About PhosCan Chemical Corp.
HISTORY — In 2006, the Company set out a path to examine the development of the Martison Phosphate Project as a vertically – integrated phosphate fertilizer producer. Under this development scenario, the Project was envisioned to consist of the Martison Phosphate Deposit and a planned phosphate mine, beneficiation plant, conversion complex and solid fertilizer production facility. Phosphate ore from the mine was to be processed into a concentrate in the beneficiation plant. The concentrate was to be transported by slurry pipeline to a conversion complex near Hearst where it was to be combined with sulphuric acid to produce phosphoric acid. Sulphuric acid was expected to be sourced either from existing nearby base metal smelters or a sulphuric acid plant which was to be built by the Company as part of the conversion complex. PhosCan was to further process the phosphoric acid into superphosphoric acid (SPA) and/or mono-ammonium phosphate (MAP) fertilizer which was to be sold to fertilizer dealers serving the agricultural regions of western Canada and mid-western United States.
In May 2008, PhosCan received the results of a Pre-Feasibility Study of the Martison Phosphate Project as a vertically – integrated phosphate fertilizer producer which concluded that the Company should proceed immediately with a Bankable Feasibility Study of the Project. The Pre-Feasibility Study is summarized in an N.I. 43-101 compliant technical report entitled Martison Phosphate Project Preliminary Feasibility Study dated May 16, 2008, which may be found in the Investor Relations section of the website under the sub-heading Technical Reports or on SEDAR (www.sedar.com).
PhosCan commenced a Bankable Feasibility Study during the winter 2008 field program with the completion of the following: a geotechnical program on the proposed mine pit and infrastructure areas; collection of a 40 tonne bulk sample for metallurgical testing and final beneficiation plant design; and a hydrogeological program examining water flows within the proposed mine pit area. During the balance of the year, the Company also completed several activities, including: an upgrade of the Fox River crossing and the existing Fushimi Road (completed by a construction company in a joint venture with a local First Nation); archaeological, traditional native land use and occupancy, and biological studies; purchase of a portion of the land required for the proposed MAP granulation plant in Brandon, Manitoba; and preliminary site layout and process flow diagrams and design criteria for the proposed MAP granulation plant and a portion of the proposed conversion complex.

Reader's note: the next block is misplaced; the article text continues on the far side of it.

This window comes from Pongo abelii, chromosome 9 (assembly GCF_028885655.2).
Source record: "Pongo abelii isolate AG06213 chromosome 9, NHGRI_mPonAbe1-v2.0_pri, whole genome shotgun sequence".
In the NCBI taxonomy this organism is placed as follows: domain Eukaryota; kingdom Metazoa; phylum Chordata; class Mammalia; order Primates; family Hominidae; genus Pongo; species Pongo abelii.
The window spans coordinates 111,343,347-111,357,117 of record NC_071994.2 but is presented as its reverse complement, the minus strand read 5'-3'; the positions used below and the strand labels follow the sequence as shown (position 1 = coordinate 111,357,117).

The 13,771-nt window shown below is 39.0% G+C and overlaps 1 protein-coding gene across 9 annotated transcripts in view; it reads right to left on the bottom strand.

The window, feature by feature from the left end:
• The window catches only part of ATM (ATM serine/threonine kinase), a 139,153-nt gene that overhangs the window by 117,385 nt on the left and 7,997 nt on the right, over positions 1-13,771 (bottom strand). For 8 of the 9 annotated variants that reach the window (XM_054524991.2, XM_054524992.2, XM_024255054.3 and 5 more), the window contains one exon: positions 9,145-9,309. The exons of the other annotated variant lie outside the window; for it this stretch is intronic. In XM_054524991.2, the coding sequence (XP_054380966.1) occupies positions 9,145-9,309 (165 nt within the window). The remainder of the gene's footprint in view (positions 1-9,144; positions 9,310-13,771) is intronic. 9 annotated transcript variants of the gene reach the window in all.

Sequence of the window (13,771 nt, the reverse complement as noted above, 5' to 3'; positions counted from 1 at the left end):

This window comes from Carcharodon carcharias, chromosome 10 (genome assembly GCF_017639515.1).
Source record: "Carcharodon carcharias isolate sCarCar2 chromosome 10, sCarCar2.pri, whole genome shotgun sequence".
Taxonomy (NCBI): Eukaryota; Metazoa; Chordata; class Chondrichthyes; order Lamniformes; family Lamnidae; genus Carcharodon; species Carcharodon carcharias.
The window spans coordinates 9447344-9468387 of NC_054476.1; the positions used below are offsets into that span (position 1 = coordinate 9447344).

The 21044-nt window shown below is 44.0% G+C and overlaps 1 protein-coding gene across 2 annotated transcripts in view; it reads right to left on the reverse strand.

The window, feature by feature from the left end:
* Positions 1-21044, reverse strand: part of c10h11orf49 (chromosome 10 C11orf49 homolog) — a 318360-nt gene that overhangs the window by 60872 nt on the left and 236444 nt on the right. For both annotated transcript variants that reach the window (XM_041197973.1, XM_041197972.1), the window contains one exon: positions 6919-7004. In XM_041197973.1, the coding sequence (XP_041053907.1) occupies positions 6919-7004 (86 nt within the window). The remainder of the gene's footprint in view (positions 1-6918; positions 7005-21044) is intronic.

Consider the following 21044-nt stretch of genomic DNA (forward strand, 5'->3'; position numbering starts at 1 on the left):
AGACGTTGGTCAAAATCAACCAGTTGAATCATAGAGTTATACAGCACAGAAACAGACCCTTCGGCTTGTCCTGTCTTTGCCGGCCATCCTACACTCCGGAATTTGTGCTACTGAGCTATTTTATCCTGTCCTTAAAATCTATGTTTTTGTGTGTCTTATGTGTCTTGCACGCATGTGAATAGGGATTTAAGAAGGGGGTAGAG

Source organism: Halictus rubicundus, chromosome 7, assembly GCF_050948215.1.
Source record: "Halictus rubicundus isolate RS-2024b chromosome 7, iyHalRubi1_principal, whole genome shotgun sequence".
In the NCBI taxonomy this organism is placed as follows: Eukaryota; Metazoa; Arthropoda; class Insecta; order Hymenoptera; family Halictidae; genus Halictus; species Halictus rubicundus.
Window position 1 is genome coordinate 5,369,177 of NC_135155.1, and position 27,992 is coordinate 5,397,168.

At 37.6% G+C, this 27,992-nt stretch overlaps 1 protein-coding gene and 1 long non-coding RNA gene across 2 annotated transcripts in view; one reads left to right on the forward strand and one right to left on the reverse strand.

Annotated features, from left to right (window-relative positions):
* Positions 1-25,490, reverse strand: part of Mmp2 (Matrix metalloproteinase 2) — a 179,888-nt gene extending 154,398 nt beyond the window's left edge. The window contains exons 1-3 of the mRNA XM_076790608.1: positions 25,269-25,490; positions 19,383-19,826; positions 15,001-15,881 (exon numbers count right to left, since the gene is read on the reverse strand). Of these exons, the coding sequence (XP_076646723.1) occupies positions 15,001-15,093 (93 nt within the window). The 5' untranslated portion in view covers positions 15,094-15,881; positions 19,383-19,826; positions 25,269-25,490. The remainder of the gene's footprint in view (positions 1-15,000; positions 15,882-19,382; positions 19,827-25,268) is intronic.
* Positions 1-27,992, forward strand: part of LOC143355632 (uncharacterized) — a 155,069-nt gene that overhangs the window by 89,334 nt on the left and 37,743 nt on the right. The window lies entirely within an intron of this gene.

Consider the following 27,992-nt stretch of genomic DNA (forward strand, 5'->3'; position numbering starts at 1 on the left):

On December 8, 2008, PhosCan announced that, in light of current financial market and fertilizer industry conditions, it was deferring several tasks related to the development of the Martison Phosphate Project such as construction of the balance of the permanent road to access the proposed mine site and detailed engineering. As a result, PhosCan no longer expects production to begin at the Project in 2012 as previously announced.
Throughout 2009, the Company remained prudent and disciplined as it worked to find the right balance between advancing the Martison Phosphate Project and preserving its cash. In that regard, the following activities were planned and executed under a reduced work program: Class C – Environmental Assessment of the permanent access road extension, permitting, geophysics at the proposed mine site, taking mine claims to lease, and pilot plant-level ore beneficiation tests utilizing the 40 tonne bulk sample. The pilot plant tests continued though out 2009 and 2010.
During 2010, several developments have led the Company to consider a revised development plan for the Martison Phosphate Project as a stand-alone phosphate concentrate (phosrock) producer. Specifically with respect to the Project, these include: the pilot plant work which indicated that niobium contained in the Martison Phosphate Deposit could potentially be recovered, thereby adding a second revenue source; and the significantly reduced capital expenditures required to develop a stand-alone phosrock producer versus a vertically – integrated phosphate fertilizer producer. Within the phosphate fertilizer industry, the developments include: an improvement in phosphate fertilizer prices; permitting issues in the major phosphate-producing states of Florida and Idaho, which have contributed to a continued decline in phosrock production in North America; the expected closure in 2013-2014 of Agrium Inc.’s phosrock mine in Kapuskasing, Ontario; and the sale by Vale S.A. of minority interests in the Bayóvar phosphate mine project to the Mosaic Company and Mitsui & Co. Ltd., thereby removing a significant new near-term source of merchant phosrock supply from the market.
For further details of PhosCan’s revised development plan for the Martison Phosphate Project, please see the “Investor Relations” section of the website under the sub-heading “News Releases”.